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According to science, this is the goal you don't have to set to be happy in life

According to science, this is the goal you don’t have to set to be happy in life

A new study by an American psychologist suggests that most people who fail to find happiness have one thing in common: they set a goal that should not be pursued…

Is a strong desire for happiness the best way to… never achieve it? Anyway, that’s what emerges from a study he conducted Psychologist Felicia Zarouasfrom the University of California (USA), published in the journal Current opinion in the behavioral sciences.

According to this work, an excessive focus on happiness – or a lack of it – can actually be very counterproductive. People who value happiness the most are less likely to achieve happiness in the short and long termexplains researcher, quote from Psychology Today.

One of the reasons scientists believe that appreciating happiness might have the opposite effect is that it might It leads people to feel more disappointed in times when happiness is within reach. “

In search of happiness

An astonishing irony that Zeer attempted to demonstrate by citing a study in which researchers showed one group of participants fake content allegedly from a media outlet focused on happiness, while another group of volunteers viewed other content unrelated to happiness.

This study revealed that people who rated happiness by consuming this content turned out to be less happy than those in the other group. When examining what explains this, the researchers found that lower levels of happiness were explained by their feeling more disappointed while watching the clip.The researcher explains.

In other words, being too concerned with our sense of happiness causes us to focus on the areas that still prevent us from achieving it, to a point that may be counterproductive.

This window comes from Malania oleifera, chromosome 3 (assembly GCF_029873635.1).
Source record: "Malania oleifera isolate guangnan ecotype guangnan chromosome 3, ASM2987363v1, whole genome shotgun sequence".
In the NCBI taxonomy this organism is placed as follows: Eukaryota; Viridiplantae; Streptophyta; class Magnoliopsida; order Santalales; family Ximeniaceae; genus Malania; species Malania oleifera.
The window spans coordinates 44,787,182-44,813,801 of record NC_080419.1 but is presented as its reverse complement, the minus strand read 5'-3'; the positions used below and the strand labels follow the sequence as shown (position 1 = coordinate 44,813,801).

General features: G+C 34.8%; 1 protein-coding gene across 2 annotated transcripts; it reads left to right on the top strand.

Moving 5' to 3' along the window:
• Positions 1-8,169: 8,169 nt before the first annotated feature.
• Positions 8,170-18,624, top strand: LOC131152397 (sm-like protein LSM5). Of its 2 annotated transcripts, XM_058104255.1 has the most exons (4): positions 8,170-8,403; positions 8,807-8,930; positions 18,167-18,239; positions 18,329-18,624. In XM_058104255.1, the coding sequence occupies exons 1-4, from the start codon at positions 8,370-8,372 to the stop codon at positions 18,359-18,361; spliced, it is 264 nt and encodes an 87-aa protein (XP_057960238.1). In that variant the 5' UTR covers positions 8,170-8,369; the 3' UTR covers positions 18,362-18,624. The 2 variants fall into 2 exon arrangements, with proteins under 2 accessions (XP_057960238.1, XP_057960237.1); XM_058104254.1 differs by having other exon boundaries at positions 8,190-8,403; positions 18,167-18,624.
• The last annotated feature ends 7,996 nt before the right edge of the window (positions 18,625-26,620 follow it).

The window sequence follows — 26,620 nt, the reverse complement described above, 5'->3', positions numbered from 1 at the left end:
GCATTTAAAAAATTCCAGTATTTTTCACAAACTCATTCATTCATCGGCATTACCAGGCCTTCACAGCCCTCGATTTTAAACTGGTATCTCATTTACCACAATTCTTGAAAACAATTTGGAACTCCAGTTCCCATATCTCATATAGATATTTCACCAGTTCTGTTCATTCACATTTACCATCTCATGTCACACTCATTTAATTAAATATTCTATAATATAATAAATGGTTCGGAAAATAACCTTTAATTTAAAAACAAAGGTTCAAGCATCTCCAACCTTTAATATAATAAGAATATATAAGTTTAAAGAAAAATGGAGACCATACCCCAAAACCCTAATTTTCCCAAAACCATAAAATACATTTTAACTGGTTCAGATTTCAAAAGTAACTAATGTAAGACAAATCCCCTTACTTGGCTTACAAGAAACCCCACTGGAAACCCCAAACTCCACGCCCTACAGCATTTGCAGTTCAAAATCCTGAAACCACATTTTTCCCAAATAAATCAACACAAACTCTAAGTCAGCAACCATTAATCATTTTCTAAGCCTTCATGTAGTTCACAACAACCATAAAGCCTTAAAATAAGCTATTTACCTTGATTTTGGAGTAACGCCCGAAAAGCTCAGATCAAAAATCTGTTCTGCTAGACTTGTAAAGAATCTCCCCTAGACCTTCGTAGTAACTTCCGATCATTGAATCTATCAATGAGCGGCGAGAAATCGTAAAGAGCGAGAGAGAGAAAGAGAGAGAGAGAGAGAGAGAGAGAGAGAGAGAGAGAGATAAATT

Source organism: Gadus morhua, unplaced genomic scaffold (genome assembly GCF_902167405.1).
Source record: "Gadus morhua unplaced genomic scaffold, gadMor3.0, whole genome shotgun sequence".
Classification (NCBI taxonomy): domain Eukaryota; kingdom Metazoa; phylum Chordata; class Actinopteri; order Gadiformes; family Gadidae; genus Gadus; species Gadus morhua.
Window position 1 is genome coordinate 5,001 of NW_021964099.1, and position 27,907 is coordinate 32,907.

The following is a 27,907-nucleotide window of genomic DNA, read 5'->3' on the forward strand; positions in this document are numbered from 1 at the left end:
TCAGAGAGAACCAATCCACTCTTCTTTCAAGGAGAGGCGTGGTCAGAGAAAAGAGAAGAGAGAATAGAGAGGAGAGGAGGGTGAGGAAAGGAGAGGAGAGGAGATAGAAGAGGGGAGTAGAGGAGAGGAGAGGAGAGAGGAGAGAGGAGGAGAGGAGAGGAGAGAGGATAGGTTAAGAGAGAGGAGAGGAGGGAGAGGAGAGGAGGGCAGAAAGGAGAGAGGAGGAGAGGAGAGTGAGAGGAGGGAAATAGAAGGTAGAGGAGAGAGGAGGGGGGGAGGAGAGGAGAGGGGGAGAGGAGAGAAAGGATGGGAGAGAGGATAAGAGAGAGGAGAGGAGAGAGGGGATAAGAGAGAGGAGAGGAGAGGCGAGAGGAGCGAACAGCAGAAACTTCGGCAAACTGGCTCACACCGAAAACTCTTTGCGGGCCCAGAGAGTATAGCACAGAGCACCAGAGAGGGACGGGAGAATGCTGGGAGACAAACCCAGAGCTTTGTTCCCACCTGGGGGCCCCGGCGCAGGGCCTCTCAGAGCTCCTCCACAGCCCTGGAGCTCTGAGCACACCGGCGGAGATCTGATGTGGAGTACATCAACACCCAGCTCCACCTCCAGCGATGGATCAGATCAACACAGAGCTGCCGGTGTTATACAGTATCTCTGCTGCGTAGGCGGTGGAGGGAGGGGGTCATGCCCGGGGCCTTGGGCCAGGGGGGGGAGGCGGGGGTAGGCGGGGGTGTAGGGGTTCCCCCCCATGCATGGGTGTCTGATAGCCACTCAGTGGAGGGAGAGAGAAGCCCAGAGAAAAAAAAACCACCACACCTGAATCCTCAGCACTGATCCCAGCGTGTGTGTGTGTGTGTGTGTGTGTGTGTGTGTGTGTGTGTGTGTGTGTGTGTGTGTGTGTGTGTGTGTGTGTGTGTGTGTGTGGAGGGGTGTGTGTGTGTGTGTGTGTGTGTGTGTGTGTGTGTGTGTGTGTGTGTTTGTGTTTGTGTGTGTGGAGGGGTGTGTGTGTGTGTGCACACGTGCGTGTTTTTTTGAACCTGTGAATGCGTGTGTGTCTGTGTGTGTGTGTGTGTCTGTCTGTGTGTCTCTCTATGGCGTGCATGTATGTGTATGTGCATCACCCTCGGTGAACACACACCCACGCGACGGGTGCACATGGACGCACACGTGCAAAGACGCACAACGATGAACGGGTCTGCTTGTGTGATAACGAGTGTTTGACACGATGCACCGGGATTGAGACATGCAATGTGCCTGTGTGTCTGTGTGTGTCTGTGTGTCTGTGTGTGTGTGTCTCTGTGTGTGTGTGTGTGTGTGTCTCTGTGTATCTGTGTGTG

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A goal that is more complex than it seems

For further analysis, Zarwas divided people into two groups based on their approach to assessing their level of happiness:

  • Happiness seekers: In other words, people who consider happiness a very important goal. The study shows that this trend is relatively harmless.
  • care about happiness These people are likely to wonder if they are happy enough. According to Zirwas, this tendency prevents one from achieving happiness by introducing negative emotions into thinking.

Based on these two approaches, the psychologist suggests that two main axes can “make or break happiness”:

  • Strategies that an individual uses to search for happiness. For example, prioritize activities that bring positivity into your daily life. If an individual can implement such strategies, the pursuit of happiness is more likely to succeed.
  • The degree to which an individual feels bad about his or her emotions in pursuit of happiness. While feeling bad about certain events can motivate us to pursue our goals more successfully, this is not the case when the latter comes to feeling happy. Feeling bad about your feelings when you search for happiness is counterproductive and takes you further from your goal.

Mistakes are not made

Finally, Felicia Zerwas reviewed some of the common mistakes people make in their pursuit of happiness:

  • You don’t know what will bring you happiness, which leads to the development of strategies that are not really useful for achieving this. A simple, universal example: Most people believe that spending money on yourself should boost happiness. However, empirical research indicates that those who spend on themselves are not as happy as those who spend on others.
  • Exposure to societal pressures Which can sometimes mean that people must constantly feel happy in order to achieve the optimum level of well-being. However, research indicates that this is not the case. In general, allowing yourself to experience your feelings, whatever they may be, with an attitude of acceptance can be a useful tool in the search for happiness.Zerwas explains.
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And for those who are completely stuck on the (long) path to happiness, the researcher offers two tips: first, carry out work centered on implementing effective strategies in the search for happiness, for example with a therapist or psychologist. health practitioner.

Second, try to develop a state of mindfulness to reduce stress from the high emotional goals you have set for yourself, and thus reduce the likelihood of feeling distressed about your feelings.